|Enjoying the sunset and the beautiful views
after spending an afternoon by the pool, living a Travelife…
Yesterday morning, after my ayurveda treatment at the Six Senses Spa of the Kandalama Hotel in Sri Lanka, I had some time before lunch.
So I sat on one of the comfortable benches in the spa reception area talking about ayurveda with Deepak, the spa manager.
Each time I’m in Sri Lanka, I get a treatment here, just because it’s so conducive to rest and relaxation.
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Kandalama is truly one of the most peaceful places on earth, as far as I’m concerned.
And everyone who’s come along with me on a Travelife is really enjoying this very special place. It was one very long and arduous drive to get here — but we all agree that our efforts were worth it.
It was another perfect day in Sri Lanka, living a Travelife.
The weather was neither cold nor hot — in fact, it’s the best weather I’ve had so far in all my trips to Sri Lanka — and the views outside were gorgeous as usual.
After my ayurveda treatments, I took my computer out to the hotel’s infinity pool, which overlooks the dramatic Kandalama reservoir.
Here, with one of the best views in the world as a backdrop, I spent the afternoon editing articles for the next issue of Travelife Magazine.
In fact, I posted a photo of my “office” on Twitter, and someone posted back: “Is that called work?“
When the sunset hour arrived, my friends and I just sat by the pool, enjoying the cool breeze and talking about Travel and Life.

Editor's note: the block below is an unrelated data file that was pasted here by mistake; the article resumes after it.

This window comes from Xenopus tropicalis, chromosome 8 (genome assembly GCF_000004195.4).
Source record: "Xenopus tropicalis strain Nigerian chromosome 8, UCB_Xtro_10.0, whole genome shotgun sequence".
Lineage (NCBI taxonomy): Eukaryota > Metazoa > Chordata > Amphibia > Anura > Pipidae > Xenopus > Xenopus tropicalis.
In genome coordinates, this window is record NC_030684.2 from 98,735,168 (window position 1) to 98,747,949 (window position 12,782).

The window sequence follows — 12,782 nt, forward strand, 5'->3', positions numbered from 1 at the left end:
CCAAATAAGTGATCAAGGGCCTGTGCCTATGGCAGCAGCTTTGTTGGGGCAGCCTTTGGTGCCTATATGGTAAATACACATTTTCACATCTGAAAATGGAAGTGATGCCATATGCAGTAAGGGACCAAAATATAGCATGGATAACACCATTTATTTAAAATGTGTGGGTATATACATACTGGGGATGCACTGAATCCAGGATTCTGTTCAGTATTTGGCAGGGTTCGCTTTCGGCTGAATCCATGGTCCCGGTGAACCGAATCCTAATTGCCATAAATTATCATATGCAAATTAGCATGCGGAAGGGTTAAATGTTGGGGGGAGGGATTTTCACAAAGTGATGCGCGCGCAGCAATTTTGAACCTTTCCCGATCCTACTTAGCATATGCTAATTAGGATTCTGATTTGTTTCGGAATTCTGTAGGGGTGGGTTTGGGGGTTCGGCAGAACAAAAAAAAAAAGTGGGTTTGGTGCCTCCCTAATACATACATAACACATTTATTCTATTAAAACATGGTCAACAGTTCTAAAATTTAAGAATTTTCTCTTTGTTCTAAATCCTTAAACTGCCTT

We also discussed ayurveda, which is such a new topic to many.
I’ve been reading up and studying a lot about ayurveda in my spare time. And now that I’m in one of the two countries where ayurveda is a way of life, I’m taking advantage and talking to doctors and practitioners about its principles and practices.
Ayurveda is not just a bunch of treatments, but an entire way of life based on balance.
It’s this balance that promotes good health and a peaceful state of mind.
Illness of any kind, whether physical or mental, comes when there is some imbalance in one’s life.
Of course, I asked Deepak the million dollar question every girl wants to know: how does one slow down the aging process?
He said a lot of stuff, but frankly it’s not anything I don’t already know. Anti-aging is really a matter of eating the right foods, getting enough sleep, and — in the case of ayurveda — also practicing and experiencing the principles of ayurveda.
|The ayurvedic lunch at Amangalla, the Aman Hotel in Galle|
In daily life, many things in ayurveda are hard for ordinary people to follow.
For example, Deepak told me today that ayurvedic texts say that one must rise at 4 AM and start the day by performing all sorts of ablutions, for good health.
Considering I get to sleep at 1 AM on most days, regardless of what time zone I’m in, a 4 AM wakeup call is just impossible for me.
Then there’s the ayurvedic diet, which requires a tailoring of cuisine to one’s dosha. Again, for someone who eats out practically every night of the year, this is just impossible to follow. But I do try to eat as healthy as possible when I’m traveling — and in Sri Lanka, I’ve stayed away completely from meat and processed foods.
|The Six Senses spa at the Heritance Kandalama Hotel in Sri Lanka|
But basically, if I wish to practice ayurveda, I’m stuck with the ayurvedic treatments — and happily so.
I try to do as much of these treatments when I am in Sri Lanka, India or Manila. Talk about the easy way out, to have a couple of massages using ayurvedic herbal oils.
But I figure it’s better than doing nothing.
So yesterday I did a package called Kandalama Combo, which included a massage and a facial using ayurvedic herbs and ingredients. Then, to make it more ayurvedic, I asked for an ayurvedic oil for the massage.
At the very least, ayurvedic massages bring peace and calm to my never-ending, and never-endingly eventful Travelife.